A hospice nurse recorded and published the following. When your time comes, what will be your deepest regret? Be thankful for the time to correct and change.
1. I wish I'd had the courage to live a life true to myself, not the life others expected of me.
2. I wish I hadn't worked so hard.
came from every male patient that I nursed. They missed their
children's youth and their partner's companionship. Women also spoke of
this regret, but as most were from an older generation, many of the
female patients had not been breadwinners. All of the men I nursed
deeply regretted spending so much of their lives on the treadmill of a
3. I wish I'd had the courage to express my feelings.
people suppressed their feelings in order to keep peace with others. As
a result, they settled for a mediocre existence and never became who
they were truly capable of becoming. Many developed illnesses relating
to the bitterness and resentment they carried as a result."
they would not truly realise the full benefits of old friends until
their dying weeks and it was not always possible to track them down.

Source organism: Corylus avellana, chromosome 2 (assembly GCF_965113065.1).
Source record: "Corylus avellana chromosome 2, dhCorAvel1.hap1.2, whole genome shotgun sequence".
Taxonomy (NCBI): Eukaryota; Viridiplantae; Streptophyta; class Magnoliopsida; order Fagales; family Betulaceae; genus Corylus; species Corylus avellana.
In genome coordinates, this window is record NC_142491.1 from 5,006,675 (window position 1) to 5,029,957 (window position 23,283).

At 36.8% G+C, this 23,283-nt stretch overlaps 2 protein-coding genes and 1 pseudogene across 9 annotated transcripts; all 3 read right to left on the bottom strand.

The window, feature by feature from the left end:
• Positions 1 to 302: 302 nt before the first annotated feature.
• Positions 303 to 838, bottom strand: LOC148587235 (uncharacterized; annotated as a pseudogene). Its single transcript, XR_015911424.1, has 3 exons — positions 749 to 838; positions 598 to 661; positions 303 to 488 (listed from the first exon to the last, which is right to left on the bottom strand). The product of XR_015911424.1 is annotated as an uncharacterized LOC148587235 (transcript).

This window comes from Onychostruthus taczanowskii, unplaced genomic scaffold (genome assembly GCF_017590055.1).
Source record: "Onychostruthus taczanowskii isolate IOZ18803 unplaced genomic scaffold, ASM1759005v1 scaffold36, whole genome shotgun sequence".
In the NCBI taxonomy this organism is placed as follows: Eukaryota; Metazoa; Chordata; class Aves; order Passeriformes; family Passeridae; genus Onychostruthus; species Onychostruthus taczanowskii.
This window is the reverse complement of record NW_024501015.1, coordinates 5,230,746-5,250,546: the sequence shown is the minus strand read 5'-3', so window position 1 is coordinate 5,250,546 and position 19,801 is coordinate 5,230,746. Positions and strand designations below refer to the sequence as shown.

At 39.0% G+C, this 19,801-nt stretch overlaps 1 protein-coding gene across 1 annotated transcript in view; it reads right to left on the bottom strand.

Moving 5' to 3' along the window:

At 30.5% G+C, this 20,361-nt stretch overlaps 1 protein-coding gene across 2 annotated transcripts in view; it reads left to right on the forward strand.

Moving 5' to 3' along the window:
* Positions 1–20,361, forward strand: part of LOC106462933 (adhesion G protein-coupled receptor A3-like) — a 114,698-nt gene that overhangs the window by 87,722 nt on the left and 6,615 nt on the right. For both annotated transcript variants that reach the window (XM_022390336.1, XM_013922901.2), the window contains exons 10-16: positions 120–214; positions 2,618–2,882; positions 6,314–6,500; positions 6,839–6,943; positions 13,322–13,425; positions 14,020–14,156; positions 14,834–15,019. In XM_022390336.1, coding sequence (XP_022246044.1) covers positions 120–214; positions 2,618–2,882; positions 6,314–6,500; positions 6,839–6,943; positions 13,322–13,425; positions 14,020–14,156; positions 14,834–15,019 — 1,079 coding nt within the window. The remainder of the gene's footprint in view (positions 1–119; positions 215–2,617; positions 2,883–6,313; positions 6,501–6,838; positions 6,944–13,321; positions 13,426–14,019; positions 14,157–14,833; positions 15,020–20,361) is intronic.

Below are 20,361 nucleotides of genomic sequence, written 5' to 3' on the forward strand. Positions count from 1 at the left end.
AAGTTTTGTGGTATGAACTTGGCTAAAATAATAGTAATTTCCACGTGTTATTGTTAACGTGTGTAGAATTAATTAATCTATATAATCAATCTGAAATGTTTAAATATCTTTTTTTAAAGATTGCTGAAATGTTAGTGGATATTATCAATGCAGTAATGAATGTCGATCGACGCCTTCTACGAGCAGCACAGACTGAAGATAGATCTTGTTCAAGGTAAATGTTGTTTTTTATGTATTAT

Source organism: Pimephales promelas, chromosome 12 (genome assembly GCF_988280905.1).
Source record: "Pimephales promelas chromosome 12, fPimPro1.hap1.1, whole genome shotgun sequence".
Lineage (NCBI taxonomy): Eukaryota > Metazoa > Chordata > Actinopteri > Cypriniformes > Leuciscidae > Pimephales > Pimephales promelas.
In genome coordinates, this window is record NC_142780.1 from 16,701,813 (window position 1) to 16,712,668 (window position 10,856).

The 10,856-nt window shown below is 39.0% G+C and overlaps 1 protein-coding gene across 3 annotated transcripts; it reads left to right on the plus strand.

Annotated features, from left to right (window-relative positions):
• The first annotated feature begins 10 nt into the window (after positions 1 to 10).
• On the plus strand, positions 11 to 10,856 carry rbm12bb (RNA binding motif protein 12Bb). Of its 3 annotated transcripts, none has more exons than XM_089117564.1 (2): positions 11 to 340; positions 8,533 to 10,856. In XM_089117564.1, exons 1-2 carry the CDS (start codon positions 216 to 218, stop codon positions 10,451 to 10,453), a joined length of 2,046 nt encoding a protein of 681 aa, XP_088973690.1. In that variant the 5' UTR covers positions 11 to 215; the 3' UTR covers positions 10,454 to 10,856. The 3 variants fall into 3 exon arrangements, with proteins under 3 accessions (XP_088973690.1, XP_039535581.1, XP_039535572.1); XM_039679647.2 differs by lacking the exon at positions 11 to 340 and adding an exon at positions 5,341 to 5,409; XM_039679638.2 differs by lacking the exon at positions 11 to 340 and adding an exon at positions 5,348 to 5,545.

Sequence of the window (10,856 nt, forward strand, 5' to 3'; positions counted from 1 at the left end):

Many had become so caught up in their own lives that they had let golden
friendships slip by over the years. There were many deep regrets about
not giving friendships the time and effort that they deserved. Everyone
misses their friends when they are dying."
5. I wish that I had let myself be happier.
is a surprisingly common one. Many did not realise until the end that
happiness is a choice. They had stayed stuck in old patterns and habits.
The so-called 'comfort' of familiarity overflowed into their emotions,
as well as their physical lives. Fear of change had them pretending to
others, and to their selves, that they were content, when deep within,
they longed to laugh properly and have silliness in their life again."